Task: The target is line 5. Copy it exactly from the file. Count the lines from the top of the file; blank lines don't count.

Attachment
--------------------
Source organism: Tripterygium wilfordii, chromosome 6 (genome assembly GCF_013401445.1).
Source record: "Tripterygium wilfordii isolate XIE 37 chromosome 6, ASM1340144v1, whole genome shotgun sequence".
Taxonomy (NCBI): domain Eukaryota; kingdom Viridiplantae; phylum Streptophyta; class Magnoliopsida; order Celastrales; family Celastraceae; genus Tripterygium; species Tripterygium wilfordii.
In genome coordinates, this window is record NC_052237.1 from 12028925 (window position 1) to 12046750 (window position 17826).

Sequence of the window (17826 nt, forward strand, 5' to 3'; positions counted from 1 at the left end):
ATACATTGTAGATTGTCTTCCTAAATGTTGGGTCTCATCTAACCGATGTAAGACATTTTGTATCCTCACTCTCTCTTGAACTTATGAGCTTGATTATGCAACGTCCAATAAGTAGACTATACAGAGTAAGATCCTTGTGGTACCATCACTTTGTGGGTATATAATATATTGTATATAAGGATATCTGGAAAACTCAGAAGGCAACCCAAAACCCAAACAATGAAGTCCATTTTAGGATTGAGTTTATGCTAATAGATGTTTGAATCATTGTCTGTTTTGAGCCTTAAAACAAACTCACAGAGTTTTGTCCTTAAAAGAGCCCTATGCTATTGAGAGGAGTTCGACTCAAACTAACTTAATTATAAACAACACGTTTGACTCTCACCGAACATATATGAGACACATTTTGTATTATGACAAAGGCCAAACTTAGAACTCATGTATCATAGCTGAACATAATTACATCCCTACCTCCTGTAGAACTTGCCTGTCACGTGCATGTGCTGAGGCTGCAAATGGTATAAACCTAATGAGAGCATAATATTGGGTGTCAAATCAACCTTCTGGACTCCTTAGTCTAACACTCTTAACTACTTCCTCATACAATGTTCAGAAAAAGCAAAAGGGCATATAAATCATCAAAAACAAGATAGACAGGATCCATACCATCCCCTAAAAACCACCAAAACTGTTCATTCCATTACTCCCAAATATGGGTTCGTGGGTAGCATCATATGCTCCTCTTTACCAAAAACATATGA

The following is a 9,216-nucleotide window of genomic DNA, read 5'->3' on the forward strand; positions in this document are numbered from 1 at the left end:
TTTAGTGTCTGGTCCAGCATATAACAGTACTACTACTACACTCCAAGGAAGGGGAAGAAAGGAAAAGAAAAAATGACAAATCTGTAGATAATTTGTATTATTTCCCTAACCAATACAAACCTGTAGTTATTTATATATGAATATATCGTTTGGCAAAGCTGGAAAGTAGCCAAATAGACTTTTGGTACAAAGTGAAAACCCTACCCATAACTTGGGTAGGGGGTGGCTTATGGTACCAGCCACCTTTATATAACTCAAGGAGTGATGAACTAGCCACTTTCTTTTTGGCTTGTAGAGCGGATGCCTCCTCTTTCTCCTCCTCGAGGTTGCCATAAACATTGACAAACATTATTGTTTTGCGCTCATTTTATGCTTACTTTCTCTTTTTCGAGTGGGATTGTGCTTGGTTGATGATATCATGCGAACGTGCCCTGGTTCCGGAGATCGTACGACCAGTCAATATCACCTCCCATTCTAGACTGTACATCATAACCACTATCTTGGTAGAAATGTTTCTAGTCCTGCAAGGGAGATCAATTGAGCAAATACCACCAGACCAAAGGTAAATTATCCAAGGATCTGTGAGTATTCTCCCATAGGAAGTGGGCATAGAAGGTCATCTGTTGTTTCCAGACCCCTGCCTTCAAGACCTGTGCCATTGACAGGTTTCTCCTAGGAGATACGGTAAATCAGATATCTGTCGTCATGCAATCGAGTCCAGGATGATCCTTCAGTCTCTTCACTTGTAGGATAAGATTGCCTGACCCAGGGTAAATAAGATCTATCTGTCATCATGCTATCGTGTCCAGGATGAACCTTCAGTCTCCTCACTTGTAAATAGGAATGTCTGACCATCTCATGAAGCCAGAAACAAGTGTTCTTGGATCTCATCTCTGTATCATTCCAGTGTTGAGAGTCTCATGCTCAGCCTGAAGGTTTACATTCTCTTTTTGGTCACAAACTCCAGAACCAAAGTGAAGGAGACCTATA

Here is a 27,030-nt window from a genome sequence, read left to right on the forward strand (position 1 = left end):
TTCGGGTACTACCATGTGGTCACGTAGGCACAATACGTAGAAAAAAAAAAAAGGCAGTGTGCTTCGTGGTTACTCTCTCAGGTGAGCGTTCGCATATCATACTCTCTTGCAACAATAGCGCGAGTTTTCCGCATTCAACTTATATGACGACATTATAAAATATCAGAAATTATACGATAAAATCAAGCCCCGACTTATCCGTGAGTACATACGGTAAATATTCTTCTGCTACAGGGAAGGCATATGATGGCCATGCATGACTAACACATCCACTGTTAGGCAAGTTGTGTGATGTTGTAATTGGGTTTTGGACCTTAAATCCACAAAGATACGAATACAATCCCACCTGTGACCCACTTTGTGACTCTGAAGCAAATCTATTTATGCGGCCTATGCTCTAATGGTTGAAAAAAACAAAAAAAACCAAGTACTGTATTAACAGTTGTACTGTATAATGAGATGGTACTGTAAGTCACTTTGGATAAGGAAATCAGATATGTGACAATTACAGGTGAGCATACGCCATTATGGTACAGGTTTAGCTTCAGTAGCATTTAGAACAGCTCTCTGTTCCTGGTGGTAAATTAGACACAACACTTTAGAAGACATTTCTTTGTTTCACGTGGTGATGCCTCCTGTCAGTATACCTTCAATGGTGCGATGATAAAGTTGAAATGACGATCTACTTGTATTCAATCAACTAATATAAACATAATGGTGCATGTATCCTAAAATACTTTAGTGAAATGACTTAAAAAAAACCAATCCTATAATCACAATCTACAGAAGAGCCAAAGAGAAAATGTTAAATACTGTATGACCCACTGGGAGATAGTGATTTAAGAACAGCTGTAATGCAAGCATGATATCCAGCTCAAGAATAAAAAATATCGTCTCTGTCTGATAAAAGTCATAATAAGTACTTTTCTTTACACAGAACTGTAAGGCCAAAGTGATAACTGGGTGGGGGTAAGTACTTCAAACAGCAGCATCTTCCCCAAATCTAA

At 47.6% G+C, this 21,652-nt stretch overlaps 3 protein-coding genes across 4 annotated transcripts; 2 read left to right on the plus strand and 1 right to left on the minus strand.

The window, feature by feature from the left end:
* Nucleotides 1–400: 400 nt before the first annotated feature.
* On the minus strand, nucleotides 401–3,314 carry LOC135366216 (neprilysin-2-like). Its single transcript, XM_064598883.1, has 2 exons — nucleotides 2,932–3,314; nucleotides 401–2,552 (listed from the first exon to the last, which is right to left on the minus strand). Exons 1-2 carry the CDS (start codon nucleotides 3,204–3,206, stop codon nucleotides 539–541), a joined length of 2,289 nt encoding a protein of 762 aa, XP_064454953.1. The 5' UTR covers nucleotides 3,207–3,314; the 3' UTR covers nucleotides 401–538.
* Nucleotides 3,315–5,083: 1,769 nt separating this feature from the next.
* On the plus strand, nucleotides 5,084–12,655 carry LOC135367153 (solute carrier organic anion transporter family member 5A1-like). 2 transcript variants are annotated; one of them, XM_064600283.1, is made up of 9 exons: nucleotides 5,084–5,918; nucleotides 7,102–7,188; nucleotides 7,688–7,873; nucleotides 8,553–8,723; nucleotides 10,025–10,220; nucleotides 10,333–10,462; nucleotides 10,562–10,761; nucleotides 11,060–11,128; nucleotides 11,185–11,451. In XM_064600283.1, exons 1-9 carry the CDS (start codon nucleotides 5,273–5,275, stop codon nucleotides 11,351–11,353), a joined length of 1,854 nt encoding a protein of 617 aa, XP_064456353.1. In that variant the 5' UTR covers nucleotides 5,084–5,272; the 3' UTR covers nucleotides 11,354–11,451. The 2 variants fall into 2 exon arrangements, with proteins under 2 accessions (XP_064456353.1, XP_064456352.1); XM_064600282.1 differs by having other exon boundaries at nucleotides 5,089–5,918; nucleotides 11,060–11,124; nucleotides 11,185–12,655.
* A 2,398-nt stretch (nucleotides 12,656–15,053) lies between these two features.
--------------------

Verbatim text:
Sequence of the window (17826 nt, forward strand, 5' to 3'; positions counted from 1 at the left end):